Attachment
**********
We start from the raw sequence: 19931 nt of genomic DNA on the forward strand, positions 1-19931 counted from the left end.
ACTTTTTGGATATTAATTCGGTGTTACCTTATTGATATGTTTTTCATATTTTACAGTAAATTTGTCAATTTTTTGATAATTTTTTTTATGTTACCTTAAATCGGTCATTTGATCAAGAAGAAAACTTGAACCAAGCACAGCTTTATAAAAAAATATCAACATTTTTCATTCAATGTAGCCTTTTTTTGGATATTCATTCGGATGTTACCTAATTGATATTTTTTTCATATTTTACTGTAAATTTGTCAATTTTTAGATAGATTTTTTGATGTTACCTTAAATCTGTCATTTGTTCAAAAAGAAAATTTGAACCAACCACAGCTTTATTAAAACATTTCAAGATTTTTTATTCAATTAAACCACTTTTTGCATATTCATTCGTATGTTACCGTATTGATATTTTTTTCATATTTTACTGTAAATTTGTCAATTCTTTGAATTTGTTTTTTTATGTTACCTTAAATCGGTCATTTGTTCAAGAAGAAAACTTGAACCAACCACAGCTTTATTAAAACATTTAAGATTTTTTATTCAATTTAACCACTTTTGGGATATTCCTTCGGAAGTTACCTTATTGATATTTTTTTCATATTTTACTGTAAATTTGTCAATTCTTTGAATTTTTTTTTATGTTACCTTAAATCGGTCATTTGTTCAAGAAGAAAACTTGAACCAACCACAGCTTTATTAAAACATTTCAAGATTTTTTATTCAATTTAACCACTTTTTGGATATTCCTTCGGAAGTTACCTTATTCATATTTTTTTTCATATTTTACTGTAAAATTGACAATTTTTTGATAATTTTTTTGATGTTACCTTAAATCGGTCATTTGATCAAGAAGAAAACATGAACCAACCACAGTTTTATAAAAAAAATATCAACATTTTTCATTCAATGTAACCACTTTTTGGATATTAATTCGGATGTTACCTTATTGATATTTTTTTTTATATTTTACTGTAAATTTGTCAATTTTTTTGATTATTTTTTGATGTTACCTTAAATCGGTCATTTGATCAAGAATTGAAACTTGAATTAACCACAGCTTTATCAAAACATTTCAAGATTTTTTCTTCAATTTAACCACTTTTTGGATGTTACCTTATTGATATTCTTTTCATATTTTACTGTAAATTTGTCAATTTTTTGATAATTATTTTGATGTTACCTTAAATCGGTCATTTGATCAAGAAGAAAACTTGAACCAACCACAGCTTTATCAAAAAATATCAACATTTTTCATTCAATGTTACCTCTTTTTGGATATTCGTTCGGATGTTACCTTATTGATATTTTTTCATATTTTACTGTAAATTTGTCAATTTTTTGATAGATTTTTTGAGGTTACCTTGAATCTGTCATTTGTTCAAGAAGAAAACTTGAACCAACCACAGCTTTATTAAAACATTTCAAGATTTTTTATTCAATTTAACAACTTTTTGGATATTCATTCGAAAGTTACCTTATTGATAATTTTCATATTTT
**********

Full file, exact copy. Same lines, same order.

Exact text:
We start from the raw sequence: 19931 nt of genomic DNA on the forward strand, positions 1-19931 counted from the left end.
ACTTTTTGGATATTAATTCGGTGTTACCTTATTGATATGTTTTTCATATTTTACAGTAAATTTGTCAATTTTTTGATAATTTTTTTTATGTTACCTTAAATCGGTCATTTGATCAAGAAGAAAACTTGAACCAAGCACAGCTTTATAAAAAAATATCAACATTTTTCATTCAATGTAGCCTTTTTTTGGATATTCATTCGGATGTTACCTAATTGATATTTTTTTCATATTTTACTGTAAATTTGTCAATTTTTAGATAGATTTTTTGATGTTACCTTAAATCTGTCATTTGTTCAAAAAGAAAATTTGAACCAACCACAGCTTTATTAAAACATTTCAAGATTTTTTATTCAATTAAACCACTTTTTGCATATTCATTCGTATGTTACCGTATTGATATTTTTTTCATATTTTACTGTAAATTTGTCAATTCTTTGAATTTGTTTTTTTATGTTACCTTAAATCGGTCATTTGTTCAAGAAGAAAACTTGAACCAACCACAGCTTTATTAAAACATTTAAGATTTTTTATTCAATTTAACCACTTTTGGGATATTCCTTCGGAAGTTACCTTATTGATATTTTTTTCATATTTTACTGTAAATTTGTCAATTCTTTGAATTTTTTTTTATGTTACCTTAAATCGGTCATTTGTTCAAGAAGAAAACTTGAACCAACCACAGCTTTATTAAAACATTTCAAGATTTTTTATTCAATTTAACCACTTTTTGGATATTCCTTCGGAAGTTACCTTATTCATATTTTTTTTCATATTTTACTGTAAAATTGACAATTTTTTGATAATTTTTTTGATGTTACCTTAAATCGGTCATTTGATCAAGAAGAAAACATGAACCAACCACAGTTTTATAAAAAAAATATCAACATTTTTCATTCAATGTAACCACTTTTTGGATATTAATTCGGATGTTACCTTATTGATATTTTTTTTTATATTTTACTGTAAATTTGTCAATTTTTTTGATTATTTTTTGATGTTACCTTAAATCGGTCATTTGATCAAGAATTGAAACTTGAATTAACCACAGCTTTATCAAAACATTTCAAGATTTTTTCTTCAATTTAACCACTTTTTGGATGTTACCTTATTGATATTCTTTTCATATTTTACTGTAAATTTGTCAATTTTTTGATAATTATTTTGATGTTACCTTAAATCGGTCATTTGATCAAGAAGAAAACTTGAACCAACCACAGCTTTATCAAAAAATATCAACATTTTTCATTCAATGTTACCTCTTTTTGGATATTCGTTCGGATGTTACCTTATTGATATTTTTTCATATTTTACTGTAAATTTGTCAATTTTTTGATAGATTTTTTGAGGTTACCTTGAATCTGTCATTTGTTCAAGAAGAAAACTTGAACCAACCACAGCTTTATTAAAACATTTCAAGATTTTTTATTCAATTTAACAACTTTTTGGATATTCATTCGAAAGTTACCTTATTGATAATTTTCATATTTT